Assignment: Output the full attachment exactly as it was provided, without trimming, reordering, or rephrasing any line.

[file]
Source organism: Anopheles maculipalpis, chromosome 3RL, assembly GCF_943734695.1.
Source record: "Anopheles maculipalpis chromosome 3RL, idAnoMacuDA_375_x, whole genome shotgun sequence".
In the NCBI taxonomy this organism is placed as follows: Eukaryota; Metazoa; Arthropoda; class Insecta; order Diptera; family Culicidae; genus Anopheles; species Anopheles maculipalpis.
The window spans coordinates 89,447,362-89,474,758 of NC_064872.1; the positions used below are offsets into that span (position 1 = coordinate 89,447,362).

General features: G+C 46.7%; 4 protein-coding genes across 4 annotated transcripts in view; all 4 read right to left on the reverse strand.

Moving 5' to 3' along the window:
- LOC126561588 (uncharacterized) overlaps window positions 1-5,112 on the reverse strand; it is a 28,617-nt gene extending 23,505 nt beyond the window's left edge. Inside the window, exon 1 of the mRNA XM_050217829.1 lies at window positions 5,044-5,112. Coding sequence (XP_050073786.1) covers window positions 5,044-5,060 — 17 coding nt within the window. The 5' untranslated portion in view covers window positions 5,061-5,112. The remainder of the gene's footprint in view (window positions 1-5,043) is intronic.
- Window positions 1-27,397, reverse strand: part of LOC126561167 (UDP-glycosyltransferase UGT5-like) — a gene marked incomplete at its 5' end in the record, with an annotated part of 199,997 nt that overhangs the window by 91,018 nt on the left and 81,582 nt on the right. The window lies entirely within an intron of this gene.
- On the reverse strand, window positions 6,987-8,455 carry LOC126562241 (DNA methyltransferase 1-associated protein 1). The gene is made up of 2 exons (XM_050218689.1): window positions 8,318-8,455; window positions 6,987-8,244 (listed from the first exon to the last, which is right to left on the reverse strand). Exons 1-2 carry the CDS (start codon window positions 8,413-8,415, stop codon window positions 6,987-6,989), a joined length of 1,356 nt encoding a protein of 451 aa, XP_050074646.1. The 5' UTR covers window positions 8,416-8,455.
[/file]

Source organism: Anopheles maculipalpis, chromosome 3RL, assembly GCF_943734695.1.
Source record: "Anopheles maculipalpis chromosome 3RL, idAnoMacuDA_375_x, whole genome shotgun sequence".
In the NCBI taxonomy this organism is placed as follows: Eukaryota; Metazoa; Arthropoda; class Insecta; order Diptera; family Culicidae; genus Anopheles; species Anopheles maculipalpis.
The window spans coordinates 89,447,362-89,474,758 of NC_064872.1; the positions used below are offsets into that span (position 1 = coordinate 89,447,362).

General features: G+C 46.7%; 4 protein-coding genes across 4 annotated transcripts in view; all 4 read right to left on the reverse strand.

Moving 5' to 3' along the window:
- LOC126561588 (uncharacterized) overlaps window positions 1-5,112 on the reverse strand; it is a 28,617-nt gene extending 23,505 nt beyond the window's left edge. Inside the window, exon 1 of the mRNA XM_050217829.1 lies at window positions 5,044-5,112. Coding sequence (XP_050073786.1) covers window positions 5,044-5,060 — 17 coding nt within the window. The 5' untranslated portion in view covers window positions 5,061-5,112. The remainder of the gene's footprint in view (window positions 1-5,043) is intronic.
- Window positions 1-27,397, reverse strand: part of LOC126561167 (UDP-glycosyltransferase UGT5-like) — a gene marked incomplete at its 5' end in the record, with an annotated part of 199,997 nt that overhangs the window by 91,018 nt on the left and 81,582 nt on the right. The window lies entirely within an intron of this gene.
- On the reverse strand, window positions 6,987-8,455 carry LOC126562241 (DNA methyltransferase 1-associated protein 1). The gene is made up of 2 exons (XM_050218689.1): window positions 8,318-8,455; window positions 6,987-8,244 (listed from the first exon to the last, which is right to left on the reverse strand). Exons 1-2 carry the CDS (start codon window positions 8,413-8,415, stop codon window positions 6,987-6,989), a joined length of 1,356 nt encoding a protein of 451 aa, XP_050074646.1. The 5' UTR covers window positions 8,416-8,455.